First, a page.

alexnharvey wrote:Have we discussed antiseize on the forum recently?! A simple remedy that ought to reduce or remove the worry about Allen key only pedals. I'm yet to have a problem removing any part I've fitted since adopting antiseize about 8 years ago, or where a previous owner has obviously used it.

Too late for pedals that are already stuck, obviously.


I think there are a fair number of variables involved on whether something seizes. I use antiseize on pedals on all my bikes, most are fine but it didn't work on one set. My only suggestion if going down the allen key only route would be to remove and regrease them regularly. Having spanner flats just seems a very simple modification for shimano to make with very little loss of aesthetics and no performance implications.

cyclop
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Re: New SPD pedals

Postby cyclop » 4 Jan 2019, 4:52pm

Do you,like me,nip down the shops on a bike that you use for runs out and don,t want to change shoes just for a paper.These are ideal.

Brucey
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Re: New SPD pedals

Postby Brucey » 4 Jan 2019, 5:04pm

geocycle wrote:
alexnharvey wrote:Have we discussed antiseize on the forum recently?! A simple remedy that ought to reduce or remove the worry about Allen key only pedals. I'm yet to have a problem removing any part I've fitted since adopting antiseize about 8 years ago, or where a previous owner has obviously used it.

Too late for pedals that are already stuck, obviously.


I think there are a fair number of variables involved on whether something seizes. I use antiseize on pedals on all my bikes, most are fine but it didn't work on one set. My only suggestion if going down the allen key only route would be to remove and regrease them regularly. Having spanner flats just seems a very simple modification for shimano to make with very little loss of aesthetics and no performance implications.


Apologies if this is B-obvious but if you want anti-seize (or grease) to work properly, don't be shy with it. Specifically you need to coat both pieces all over before you assemble the parts; coating just one part (eg the pedal thread) is not adequate, because the coating is pretty well completely removed at the start of the screw thread by the time the pedal is wound in.

If you want to demonstrate this to yourself, coat a bolt and run a clean nut (with about ten threads in it) over it. If the threads are a reasonable tolerance, there is usually very little anti-seize remaining on the end of the bolt as it pokes out of the far side of the nut.

If you coat both parts then you might be in danger of using more anti-seize than is strictly necessary; this isn't wasted, because it can always be wiped up and transferred to somewhere convenient (eg the lip of the tub) so that it can be used for non-critical assemblies.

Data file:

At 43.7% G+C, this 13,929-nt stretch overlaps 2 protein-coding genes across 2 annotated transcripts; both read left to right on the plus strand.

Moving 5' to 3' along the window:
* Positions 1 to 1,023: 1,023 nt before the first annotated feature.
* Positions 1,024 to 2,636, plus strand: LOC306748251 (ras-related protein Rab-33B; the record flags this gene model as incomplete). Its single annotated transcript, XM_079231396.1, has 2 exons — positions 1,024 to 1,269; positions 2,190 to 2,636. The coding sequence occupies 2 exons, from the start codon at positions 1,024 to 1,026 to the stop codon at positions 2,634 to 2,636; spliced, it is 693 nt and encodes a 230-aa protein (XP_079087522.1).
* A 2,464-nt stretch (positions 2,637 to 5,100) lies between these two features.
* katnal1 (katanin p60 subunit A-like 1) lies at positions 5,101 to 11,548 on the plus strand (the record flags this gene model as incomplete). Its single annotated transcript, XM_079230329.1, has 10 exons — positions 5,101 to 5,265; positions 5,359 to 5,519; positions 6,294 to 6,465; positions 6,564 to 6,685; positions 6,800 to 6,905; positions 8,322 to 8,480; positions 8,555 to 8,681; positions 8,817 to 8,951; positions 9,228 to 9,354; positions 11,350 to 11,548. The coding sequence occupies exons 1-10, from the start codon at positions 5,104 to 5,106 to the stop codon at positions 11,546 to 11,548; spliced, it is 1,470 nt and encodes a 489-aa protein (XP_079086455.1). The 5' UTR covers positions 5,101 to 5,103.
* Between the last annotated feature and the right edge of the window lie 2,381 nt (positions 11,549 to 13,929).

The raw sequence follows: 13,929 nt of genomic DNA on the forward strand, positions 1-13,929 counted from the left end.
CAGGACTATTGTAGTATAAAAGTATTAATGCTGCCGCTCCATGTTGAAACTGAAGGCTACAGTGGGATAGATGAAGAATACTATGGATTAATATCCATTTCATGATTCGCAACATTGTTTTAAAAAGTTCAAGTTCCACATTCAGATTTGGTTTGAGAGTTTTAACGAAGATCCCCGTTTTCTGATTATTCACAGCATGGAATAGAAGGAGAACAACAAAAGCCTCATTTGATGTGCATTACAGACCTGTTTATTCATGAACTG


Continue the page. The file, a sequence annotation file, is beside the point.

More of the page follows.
cheers
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peetee
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Re: New SPD pedals

Postby peetee » 4 Jan 2019, 5:23pm

Brucey wrote:some new SPD pedals are here,

wow, it is almost like shimano were looking at what folk wanted..... :shock:

cheers


How preposterous!
Next you will be telling us they are introducing a groupset designed specifically to be durable and sturdy. :wink:
Last edited by peetee on 4 Jan 2019, 11:49pm, edited 1 time in total.
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MikeF
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Re: New SPD pedals

Postby MikeF » 4 Jan 2019, 9:43pm

reohn2 wrote:The major problem with those pedals,in fact any singlesided SPD's is that they're singlesided.
A feature I've never been able get along with,it's almost like a step back to toe clips and straps.
Doublesided SPD's work soooooo much better without fiddling about with my foot to get the correct side up for any given footwear
My 2d's worth.

Step back? I prefer those. In fact one strap has broken and I haven't bothered to replace it. I hardly seem to notice. However I don't like riding with flat pedals.
"It takes a genius to spot the obvious" - my old physics master

pwa
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Re: New SPD pedals

Postby pwa » 5 Jan 2019, 10:39am

Why do Shimano feel it necessary to give a painted / anodised finish to SPD pedals? Surely they are just going to look rubbish after being struck with metal cleats for a year or two. I have A520s on a couple of bikes and the natural silver finish stays looking more or less the same no matter how much they are used. Very close up you can see scratches if you are looking for them, but nothing to offend the eye.

PD-ES600 is going to rest the wrong way. The weight needs to be on the tail not the nose. Heavy tail, light nose. Those pedals will be a pig to engage. The venerable old A520 is superior to these in every aspect apart from weight, and they use that extra bit of weight to good purpose. Once they have loosened up a bit with use they rest the right way to engage, having the tail weight. They have the spanner flats. And they are silver already, so won't gradually become silver through scratching. A520s are what PD-ES600s would become if all the defects were sorted.

And I have experience of allen key pedals getting stuck even after liberal application of Finish Line copper slip anti-seize, so the lack of a spanner flat bothers me.
Last edited by pwa on 5 Jan 2019, 11:02am, edited 3 times in total.